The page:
Stone Soup Volume 7

Ko au te whenua, ko te whenua ko au – I am the land, and the land is me

On October 8th the International Panel on Climate Change reported that in order to avoid climate breakdown by limiting warming to 1.5°C, we would require a “rapid and far-reaching” reordering of society within the next twelve years, which Jim Skea, Co-Chair of IPCC Working Group III said is possible “within the laws of chemistry and physics but doing so would require unprecedented changes.”

Science tells us that global industrial civilisation is in conflict with physics and the natural world which sustains us. We urgently need to update to our 400-year-old operating system in order to avoid a very unpleasant adaptation to a heating world, as California has recently illustrated. And twelve years is not many ticks at the ballot box.

This information mostly instills despair and a death of hope in people, which risks rendering us collectively inactive – ‘caught in the headlights’. Gustavo Esteva proclaims however that “recovering hope as a social force is the fundamental key to the survival of the human race, planet earth, and popular movements. Hope is not a conviction that something will happen in a certain way. We have to nurture it and protect it, but it is not about sitting and waiting for something to happen – it is about a hope that converts to action.”

What does this have to do with a food magazine? Stone Soup has a mission to shun despair and shine a light on those people and actions which nurture hope. American farmer, poet and essayist Wendell Berry says “eating is an agricultural act”, and that “to be interested in food but not in food production is clearly absurd”, so this volume is a love letter to our land and a window to the magnitude of change which is not only possible but already in action, and in contrast to our agricultural history.

In Berry’s essay The Unsettling of America he poses a question we would benefit from asking ourselves in New Zealand – “how deeply rooted in our past is the mentality of exploitation?” Our nation was born at almost exactly the same moment and partly as a consequence of industrial agriculture. The founding economic principle of the pākehā state was to exploit, extract and export; and many who subsequently emigrated here had been unsettled by the fences which enclosed common land in the British Isles.

Raj Patel – interviewed in the following pages – suggests in his recent book A History of the World in Seven Cheap Things that we can find the roots of this mentality in the invention of ‘Nature’ in Western thought, and thus our separation from the living planet – neatly encapsulated in René Descartes “I think, therefore I am.” The individual human in Cartesian rationalism had risen above the earth, and men were proclaimed “the masters and possessors of nature”. Wendell Berry and the IPCC report suggest this is “a mentality whose triumph is its catastrophe.”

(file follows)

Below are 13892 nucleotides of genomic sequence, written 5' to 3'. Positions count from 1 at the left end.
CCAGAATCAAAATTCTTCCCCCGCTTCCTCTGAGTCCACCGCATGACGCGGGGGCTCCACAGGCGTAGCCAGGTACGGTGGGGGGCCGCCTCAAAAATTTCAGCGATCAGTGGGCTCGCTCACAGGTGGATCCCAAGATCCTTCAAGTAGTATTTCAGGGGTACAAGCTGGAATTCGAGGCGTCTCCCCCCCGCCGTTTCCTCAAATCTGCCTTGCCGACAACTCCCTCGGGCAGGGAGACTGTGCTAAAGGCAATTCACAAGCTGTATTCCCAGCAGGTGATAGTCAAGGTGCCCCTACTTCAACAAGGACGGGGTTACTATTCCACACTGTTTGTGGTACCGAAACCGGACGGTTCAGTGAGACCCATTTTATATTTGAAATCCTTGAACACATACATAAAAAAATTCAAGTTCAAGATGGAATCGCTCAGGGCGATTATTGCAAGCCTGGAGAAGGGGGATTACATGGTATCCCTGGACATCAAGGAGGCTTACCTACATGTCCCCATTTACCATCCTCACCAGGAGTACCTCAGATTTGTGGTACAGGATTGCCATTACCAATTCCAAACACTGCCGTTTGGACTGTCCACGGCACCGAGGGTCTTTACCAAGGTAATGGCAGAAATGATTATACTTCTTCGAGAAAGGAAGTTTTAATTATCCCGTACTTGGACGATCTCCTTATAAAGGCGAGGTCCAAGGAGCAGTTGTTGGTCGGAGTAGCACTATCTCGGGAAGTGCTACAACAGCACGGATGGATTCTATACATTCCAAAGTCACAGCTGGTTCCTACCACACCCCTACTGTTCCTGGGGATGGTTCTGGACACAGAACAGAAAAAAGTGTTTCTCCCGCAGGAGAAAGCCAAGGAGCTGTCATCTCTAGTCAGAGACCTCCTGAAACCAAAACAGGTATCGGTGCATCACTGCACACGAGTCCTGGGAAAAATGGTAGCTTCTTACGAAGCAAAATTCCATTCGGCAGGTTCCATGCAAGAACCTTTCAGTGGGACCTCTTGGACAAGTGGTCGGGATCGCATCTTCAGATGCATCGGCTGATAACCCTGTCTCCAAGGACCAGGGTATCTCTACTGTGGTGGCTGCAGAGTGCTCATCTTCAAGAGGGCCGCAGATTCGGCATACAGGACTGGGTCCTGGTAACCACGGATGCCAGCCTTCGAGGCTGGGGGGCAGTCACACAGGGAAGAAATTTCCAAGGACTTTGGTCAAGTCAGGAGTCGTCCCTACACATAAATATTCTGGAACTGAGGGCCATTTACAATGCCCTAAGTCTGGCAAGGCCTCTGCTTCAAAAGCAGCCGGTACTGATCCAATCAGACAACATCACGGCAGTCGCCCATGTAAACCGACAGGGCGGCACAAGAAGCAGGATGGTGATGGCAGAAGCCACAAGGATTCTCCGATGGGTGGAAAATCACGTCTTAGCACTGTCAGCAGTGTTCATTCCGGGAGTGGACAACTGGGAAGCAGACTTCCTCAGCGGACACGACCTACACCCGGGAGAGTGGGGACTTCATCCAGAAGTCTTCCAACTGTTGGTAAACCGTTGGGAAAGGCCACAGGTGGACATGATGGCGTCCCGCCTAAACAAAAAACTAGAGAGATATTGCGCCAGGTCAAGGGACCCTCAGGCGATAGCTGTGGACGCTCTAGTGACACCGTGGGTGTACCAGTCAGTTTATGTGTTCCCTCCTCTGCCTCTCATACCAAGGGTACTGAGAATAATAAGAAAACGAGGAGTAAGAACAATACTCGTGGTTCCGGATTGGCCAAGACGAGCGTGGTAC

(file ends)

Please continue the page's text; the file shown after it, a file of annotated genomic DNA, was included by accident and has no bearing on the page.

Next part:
We don’t have a European peasant history which precedes this separation on this land, but we do have indigenous foundations we’ve neglected to hear. And so it is fitting that we start this volume with stories about Māori foodways, within which Hua Parakore (Māori organics) practitioner Dr. Jessica Hutchings offers an alternative to this Cartesian vision by proclaiming “I am nature, I feel myself as nature.”
Biodynamic winemaker James Milton shares this connection and suggests “we are not standing on dirt, but the rooftop of another kingdom” imploring us to “tread carefully”. Sadly half of the topsoil on the planet has been lost in the last 150 years, mostly through our agricultural practices. But we now know that photosynthesis can transfer energy into ecosystems by drawing carbon from the atmosphere and storing it in living soil – carbon sequestration through soil building is an existing (underutilized) climate mitigation technology. A UC Santa Barbara report states that “for every kilogram of vegetables you grow yourself, you’re reducing greenhouse gas emissions by two kilograms, compared to buying from the store.” Your backyard and the farms you buy your food from can be carbon sponges – if you so choose.

This volume tells a variety of intersecting stories which attempt to answer the question of what a careful contemporary regenerative ‘agri-culture’ could look like: small, diversified, biological, hands-on, hyper-local, urban, suburban, rural, abundant, generous. One which practices ‘artisanal small-batch soil-making’, has no concept of waste, consumes fewer and better cared for animals, embraces digital connectivity, acknowledges indigenous values and wisdom and the work of women in our landscape, cultivates community and seeks sovereignty in our relationship with food.

Berry concludes his essay by suggesting that “the care of the earth is our most ancient and most worthy and, after all, our most pleasing responsibility. To cherish what remains of it, and to foster its renewal, is our only legitimate hope.” Our food system, currently the biggest villain in many of the troubles we face, viewed through a different lens and with our active participation, could be our biggest and most delicious solution.

Aaron McLean

‘I eat, therefore I farm.’